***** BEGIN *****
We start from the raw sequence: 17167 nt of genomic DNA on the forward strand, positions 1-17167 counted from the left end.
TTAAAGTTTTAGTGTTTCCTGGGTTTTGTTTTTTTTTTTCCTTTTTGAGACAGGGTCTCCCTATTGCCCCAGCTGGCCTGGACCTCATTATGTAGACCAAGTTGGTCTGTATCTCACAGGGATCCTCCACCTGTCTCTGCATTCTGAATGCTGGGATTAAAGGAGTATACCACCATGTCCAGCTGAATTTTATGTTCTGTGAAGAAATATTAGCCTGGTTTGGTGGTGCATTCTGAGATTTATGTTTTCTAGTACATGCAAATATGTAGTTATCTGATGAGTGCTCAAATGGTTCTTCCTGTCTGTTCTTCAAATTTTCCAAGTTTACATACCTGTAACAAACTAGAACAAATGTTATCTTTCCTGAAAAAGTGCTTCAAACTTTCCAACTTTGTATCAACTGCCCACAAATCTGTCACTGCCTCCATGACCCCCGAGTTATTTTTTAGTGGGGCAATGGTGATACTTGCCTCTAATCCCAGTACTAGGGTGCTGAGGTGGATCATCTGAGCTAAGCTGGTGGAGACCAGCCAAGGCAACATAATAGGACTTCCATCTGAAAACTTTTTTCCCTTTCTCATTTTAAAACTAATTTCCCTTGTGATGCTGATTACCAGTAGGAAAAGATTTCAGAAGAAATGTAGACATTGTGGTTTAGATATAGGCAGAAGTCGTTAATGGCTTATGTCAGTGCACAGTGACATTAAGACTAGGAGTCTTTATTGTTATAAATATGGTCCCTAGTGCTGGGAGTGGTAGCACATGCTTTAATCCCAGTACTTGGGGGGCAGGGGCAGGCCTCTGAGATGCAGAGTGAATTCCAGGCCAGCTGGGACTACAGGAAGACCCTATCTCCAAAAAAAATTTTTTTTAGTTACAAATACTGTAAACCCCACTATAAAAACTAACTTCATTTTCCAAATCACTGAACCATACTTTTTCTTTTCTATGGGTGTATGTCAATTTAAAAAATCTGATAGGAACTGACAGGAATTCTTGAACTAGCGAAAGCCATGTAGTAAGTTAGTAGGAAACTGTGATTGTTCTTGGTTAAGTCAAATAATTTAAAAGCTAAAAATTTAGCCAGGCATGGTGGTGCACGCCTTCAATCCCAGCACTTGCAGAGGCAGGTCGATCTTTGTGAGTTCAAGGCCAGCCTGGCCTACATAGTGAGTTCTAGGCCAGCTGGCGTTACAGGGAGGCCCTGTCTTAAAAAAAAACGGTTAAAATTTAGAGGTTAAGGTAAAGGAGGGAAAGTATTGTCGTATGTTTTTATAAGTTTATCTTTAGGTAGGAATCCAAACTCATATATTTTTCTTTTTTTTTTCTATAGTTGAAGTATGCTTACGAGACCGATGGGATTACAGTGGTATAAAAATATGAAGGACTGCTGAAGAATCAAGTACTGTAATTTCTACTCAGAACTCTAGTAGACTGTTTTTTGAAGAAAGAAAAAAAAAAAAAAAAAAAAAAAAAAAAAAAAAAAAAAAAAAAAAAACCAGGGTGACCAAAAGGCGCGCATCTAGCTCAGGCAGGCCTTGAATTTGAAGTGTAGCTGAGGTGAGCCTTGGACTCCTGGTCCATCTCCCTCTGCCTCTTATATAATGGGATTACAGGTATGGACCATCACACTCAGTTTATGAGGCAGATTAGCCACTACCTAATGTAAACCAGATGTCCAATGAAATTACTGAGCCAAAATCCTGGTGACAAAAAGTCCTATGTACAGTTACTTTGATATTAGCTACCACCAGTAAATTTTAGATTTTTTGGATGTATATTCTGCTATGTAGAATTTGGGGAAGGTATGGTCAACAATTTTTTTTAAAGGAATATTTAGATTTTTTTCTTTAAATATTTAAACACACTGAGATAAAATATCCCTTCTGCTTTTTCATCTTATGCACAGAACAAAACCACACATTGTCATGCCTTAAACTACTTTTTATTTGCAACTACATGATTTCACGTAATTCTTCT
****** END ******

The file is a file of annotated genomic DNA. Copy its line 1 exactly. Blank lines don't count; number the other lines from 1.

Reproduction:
We start from the raw sequence: 17167 nt of genomic DNA on the forward strand, positions 1-17167 counted from the left end.